The digital X-ray imaging system 10 as shown in FIG. 1 may also include a variety of alternative embodiments generally configured to meet the particular needs of certain applications. In certain embodiments, the digital X-ray imaging system 10 may be a fixed or mobile radiography system, a tomosynthesis system, a fluoroscopy system, a computed tomography (CT) system, or any combination thereof. As examples, the digital X-ray imaging system 10 may be a fixed radiography or tomosynthesis system where the digital X-ray detector 22 is either permanently mounted together with the system or portable for positioning in a table or wall stand, a mobile radiography system where the digital X-ray detector 22 is portable or tethered, a fixed fluoroscopy system where the digital X-ray detector 22 is permanently mounted within the system, or a mobile fluoroscopy system where the digital X-ray detector 22 is permanently positioned opposite of the X-ray radiation source 12.

Throughout the following discussion, while basic and background information is provided on the digital X-ray imaging system used in medical diagnostic applications, it should be born in mind that aspects of the present subject matter may be applied to digital X-ray detectors used in different settings (e.g., projection imaging, computed tomography imaging, and tomosynthesis imaging, etc.) and for different purposes (e.g., parcel, baggage, component, and part inspection, etc.).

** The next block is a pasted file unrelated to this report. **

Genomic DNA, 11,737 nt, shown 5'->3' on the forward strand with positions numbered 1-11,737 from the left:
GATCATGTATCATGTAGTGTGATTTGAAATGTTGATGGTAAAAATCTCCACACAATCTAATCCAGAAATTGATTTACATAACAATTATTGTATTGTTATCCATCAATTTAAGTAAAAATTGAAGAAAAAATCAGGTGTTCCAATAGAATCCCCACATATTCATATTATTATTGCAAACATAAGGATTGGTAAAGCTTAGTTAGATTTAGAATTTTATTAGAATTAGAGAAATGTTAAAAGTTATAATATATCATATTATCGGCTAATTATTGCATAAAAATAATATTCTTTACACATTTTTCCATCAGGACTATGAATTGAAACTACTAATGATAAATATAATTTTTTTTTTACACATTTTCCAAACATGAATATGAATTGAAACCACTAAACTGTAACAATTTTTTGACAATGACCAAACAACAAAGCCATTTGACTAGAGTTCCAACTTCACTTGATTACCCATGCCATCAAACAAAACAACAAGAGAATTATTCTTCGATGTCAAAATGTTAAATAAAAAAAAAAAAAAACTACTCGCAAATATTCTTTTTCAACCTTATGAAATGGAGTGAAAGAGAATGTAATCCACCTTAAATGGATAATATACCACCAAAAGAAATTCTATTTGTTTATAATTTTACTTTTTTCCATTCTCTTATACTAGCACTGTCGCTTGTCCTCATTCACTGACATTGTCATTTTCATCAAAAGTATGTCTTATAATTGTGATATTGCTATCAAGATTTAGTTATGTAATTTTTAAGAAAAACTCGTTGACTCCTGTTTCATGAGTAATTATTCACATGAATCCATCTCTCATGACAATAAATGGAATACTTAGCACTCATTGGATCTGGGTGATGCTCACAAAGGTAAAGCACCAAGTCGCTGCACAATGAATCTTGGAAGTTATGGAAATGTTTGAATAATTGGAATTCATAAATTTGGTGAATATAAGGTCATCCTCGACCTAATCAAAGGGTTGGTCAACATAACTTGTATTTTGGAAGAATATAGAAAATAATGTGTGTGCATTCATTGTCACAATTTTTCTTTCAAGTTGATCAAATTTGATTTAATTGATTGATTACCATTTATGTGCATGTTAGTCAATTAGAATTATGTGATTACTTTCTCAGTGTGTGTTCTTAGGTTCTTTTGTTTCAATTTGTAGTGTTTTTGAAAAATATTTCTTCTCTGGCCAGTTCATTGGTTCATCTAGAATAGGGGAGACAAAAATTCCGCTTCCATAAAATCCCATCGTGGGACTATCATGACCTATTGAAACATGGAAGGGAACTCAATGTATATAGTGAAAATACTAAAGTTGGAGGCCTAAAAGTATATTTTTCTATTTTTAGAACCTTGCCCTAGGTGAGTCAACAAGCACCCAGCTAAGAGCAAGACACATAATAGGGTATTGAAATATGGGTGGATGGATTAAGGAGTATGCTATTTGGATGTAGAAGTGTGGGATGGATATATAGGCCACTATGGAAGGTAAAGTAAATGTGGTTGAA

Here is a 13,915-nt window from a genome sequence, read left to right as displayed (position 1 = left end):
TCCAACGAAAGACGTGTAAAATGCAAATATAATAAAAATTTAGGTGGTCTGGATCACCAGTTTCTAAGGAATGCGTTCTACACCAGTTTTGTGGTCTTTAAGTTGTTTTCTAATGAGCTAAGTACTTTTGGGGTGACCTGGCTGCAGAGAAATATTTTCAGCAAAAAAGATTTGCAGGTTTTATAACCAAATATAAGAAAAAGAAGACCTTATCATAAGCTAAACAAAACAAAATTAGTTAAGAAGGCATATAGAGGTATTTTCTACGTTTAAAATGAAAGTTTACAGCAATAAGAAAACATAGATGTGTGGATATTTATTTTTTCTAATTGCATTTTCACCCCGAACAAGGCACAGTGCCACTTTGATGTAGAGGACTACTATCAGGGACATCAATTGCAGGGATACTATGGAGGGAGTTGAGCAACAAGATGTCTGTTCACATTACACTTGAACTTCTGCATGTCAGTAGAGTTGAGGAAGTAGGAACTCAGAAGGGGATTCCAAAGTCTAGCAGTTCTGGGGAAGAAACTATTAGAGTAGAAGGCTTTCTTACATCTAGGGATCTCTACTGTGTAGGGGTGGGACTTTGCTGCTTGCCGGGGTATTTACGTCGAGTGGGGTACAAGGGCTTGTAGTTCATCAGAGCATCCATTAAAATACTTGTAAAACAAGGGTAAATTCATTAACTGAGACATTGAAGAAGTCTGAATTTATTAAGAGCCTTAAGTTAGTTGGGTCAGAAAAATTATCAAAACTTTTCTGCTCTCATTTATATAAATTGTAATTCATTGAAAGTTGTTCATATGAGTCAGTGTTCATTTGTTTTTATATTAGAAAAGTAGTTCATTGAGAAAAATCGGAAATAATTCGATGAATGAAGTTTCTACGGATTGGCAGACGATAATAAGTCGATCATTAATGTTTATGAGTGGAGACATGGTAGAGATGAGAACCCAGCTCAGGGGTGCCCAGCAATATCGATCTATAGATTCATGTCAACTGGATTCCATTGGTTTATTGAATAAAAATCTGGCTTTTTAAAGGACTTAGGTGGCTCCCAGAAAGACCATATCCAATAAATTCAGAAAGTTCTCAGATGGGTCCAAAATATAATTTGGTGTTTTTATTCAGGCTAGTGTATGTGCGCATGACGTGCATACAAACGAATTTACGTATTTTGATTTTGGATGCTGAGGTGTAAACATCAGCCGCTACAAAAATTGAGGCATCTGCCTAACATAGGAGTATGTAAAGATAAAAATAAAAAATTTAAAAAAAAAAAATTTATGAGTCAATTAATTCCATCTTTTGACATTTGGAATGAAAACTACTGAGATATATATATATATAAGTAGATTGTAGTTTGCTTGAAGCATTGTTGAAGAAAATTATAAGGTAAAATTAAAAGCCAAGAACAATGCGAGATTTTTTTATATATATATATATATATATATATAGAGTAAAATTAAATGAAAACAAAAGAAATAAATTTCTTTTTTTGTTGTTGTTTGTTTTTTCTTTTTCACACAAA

FIG. 2 illustrates a cutaway side view of a portion of the detector 22. The detector 22 includes a scintillator 34 mounted on or deposited directly onto an image device 36. The image device 36 includes a CMOS image sensor array of pixel sensors 38. By way of example only, the size of the pixel sensor array may be 1,536 by 1,536. FIG. 3 illustrates a diagram of a circuit 46 associated with each pixel sensor 38. The circuit 46 includes a photodetector or pinned photodiode 50, capacitors C1, C2, and C3, a reset gate 54, a select gate 58, and a source-follower readout transistor 62. Alternatively, the circuit 46 of the pixel 34 may be configured to include two capacitors or more than three capacitors.

To take an x-ray image with the system 10, the ROI of a patient is positioned between the x-ray source 12 and the detector 22. The controller 28 activates the reset gate 54 of the pixel 38 to connect the photodiode 50 to the power supply and remove any charge from the photodiode 50. The x-ray source 12 emits an x-ray dose at the ROI and detector 22. The scintillator 34 absorbs the x-rays that reach the detector 22 and converts the x-rays into visible light photons. The photodiodes 50 of the pixels 38 of the image device 36 convert the visible light photons into electrons and the electrons are stored in at least capacitor C1 of the pixel 38. The electrons are amplified at the source follower transistor 62 and are transferred via the select gate 58 to an analog-to-digital (A/D) converter, which converts the electrons to a digital signal that is sent via the controller 28 to the display 30 create and display an image of the ROI based on the digital signal.